Air flow path members 5 are mounted on both sides of the intermediate member 6. The air flow path member 5 is coupled to the intermediate member 6 by fitting the fitting concave groove 38 of the flame hole member 3 into the air introduction opening 15 on the proximal end side. That is, the outer wall 37 of the fitting groove 38 is inserted into the air introduction opening 15, and the projecting end of the air flow path member 5 is inserted into the fitting groove 38 and brought into contact with the bottom wall 36 of the fitting groove 38. .

  The air flow path member 5 and the intermediate member 6 (flame hole member 3) are partially in contact with each other by an uneven shape (not shown), and both are integrated. Since they are partially in contact with each other by the uneven shape as described above, in other words, they are partially apart. The cross section of FIG. 1 illustrates a portion where the air flow path member 5 and the intermediate member 6 (flame hole member 3) are separated so that the function can be easily understood. However, the gap 40 between the air flow path member 5 and the intermediate member 6 is blocked by the bottom wall 36 of the fitting concave groove 38 at the upstream end (the lower end in the drawing) of the combustion device 1. Therefore, the gap 40 between the air flow path member 5 and the intermediate member 6 does not directly communicate with the outside world on the base end side.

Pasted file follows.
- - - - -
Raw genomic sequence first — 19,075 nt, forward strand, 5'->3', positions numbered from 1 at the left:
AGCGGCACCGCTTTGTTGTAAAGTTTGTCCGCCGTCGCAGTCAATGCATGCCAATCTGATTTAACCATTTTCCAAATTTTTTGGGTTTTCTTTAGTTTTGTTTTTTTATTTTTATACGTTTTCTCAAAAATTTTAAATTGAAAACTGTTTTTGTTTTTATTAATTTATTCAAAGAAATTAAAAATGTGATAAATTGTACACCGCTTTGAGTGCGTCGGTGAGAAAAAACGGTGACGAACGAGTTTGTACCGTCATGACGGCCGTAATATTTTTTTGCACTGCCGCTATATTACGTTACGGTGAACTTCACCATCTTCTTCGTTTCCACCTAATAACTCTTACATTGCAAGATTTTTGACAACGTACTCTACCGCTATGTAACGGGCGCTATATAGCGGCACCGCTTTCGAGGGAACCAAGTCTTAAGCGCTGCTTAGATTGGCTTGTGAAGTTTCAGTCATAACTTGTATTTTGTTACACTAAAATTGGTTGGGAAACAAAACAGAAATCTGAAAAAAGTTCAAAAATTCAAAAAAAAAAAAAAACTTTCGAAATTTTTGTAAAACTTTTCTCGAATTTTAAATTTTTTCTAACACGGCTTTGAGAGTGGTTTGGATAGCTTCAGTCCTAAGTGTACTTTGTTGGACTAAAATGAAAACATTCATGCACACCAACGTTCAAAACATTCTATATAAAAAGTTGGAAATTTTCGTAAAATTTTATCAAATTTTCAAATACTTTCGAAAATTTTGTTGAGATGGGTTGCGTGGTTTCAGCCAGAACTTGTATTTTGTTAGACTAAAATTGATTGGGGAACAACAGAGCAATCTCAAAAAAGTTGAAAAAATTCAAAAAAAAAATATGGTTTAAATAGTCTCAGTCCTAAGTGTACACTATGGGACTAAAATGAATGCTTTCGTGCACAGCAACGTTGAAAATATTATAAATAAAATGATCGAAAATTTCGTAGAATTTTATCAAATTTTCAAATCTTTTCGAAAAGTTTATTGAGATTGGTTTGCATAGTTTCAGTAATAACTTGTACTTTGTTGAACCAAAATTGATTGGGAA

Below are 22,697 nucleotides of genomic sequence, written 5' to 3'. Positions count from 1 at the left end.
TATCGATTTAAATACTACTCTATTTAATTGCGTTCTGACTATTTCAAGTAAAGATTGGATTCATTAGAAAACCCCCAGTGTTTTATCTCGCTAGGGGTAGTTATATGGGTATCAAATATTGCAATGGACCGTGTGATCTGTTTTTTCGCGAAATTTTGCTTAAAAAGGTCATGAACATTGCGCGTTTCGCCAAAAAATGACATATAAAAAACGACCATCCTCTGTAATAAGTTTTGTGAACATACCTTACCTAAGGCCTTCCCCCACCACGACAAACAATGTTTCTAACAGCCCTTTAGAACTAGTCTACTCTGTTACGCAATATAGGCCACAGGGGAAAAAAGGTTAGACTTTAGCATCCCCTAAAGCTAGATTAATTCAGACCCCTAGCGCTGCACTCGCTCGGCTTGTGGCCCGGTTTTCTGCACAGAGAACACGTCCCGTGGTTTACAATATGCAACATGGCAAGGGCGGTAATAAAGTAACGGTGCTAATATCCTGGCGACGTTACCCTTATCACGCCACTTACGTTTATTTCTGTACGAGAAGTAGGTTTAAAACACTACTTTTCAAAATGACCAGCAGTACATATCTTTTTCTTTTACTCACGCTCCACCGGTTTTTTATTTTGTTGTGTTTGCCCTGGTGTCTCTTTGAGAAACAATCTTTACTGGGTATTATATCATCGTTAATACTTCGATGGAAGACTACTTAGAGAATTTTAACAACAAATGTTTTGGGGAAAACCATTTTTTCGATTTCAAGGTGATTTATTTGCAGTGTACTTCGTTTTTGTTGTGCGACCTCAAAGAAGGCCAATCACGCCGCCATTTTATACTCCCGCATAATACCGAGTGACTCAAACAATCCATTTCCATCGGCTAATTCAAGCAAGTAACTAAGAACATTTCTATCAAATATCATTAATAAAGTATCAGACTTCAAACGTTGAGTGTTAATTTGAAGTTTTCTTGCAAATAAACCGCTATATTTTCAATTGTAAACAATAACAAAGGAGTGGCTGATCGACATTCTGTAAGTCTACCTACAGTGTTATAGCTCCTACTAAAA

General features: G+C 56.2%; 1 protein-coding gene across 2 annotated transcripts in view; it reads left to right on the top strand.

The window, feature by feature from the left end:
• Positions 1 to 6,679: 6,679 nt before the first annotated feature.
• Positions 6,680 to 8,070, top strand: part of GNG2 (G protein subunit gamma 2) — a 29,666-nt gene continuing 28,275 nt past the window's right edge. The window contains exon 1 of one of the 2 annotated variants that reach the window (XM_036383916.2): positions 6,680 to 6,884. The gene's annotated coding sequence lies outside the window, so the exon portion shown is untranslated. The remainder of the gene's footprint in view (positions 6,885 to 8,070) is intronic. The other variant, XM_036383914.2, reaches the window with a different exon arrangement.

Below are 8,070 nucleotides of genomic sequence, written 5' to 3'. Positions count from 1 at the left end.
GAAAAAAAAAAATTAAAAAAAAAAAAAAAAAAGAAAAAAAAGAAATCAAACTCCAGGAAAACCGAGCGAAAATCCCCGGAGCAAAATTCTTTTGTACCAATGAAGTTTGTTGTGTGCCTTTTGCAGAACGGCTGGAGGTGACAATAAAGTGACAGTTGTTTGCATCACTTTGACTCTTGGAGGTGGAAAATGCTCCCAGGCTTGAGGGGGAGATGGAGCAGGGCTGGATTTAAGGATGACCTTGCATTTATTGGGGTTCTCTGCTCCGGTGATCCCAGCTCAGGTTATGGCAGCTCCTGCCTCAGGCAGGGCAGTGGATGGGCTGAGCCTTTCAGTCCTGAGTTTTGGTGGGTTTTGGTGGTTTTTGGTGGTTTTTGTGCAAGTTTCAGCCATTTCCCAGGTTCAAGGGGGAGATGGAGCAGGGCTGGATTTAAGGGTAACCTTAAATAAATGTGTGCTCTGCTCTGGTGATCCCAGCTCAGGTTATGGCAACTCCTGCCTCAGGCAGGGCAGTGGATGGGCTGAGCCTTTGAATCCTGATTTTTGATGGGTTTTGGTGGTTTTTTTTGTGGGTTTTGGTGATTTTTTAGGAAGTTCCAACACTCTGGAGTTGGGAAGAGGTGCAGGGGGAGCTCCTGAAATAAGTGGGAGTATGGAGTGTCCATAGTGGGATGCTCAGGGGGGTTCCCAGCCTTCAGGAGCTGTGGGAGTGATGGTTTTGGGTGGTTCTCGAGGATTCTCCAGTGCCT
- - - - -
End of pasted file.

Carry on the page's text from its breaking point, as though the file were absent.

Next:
As described above, the flame hole member 3 is located between the two air flow path members 5, but the top surface 30 of the flame hole member 3 is on the lower side of the drawing relative to the air flow path member 5. It is in a position buried between the flow path members 5. Therefore, the space on the tip side of the top surface 30 of the flame hole member 3 is partitioned by the walls of the two air flow path members 5. In the present embodiment, the space surrounded by the top surface 30 of the flame hole member 3 and the two air flow path members 5 functions as the first combustion portion 46.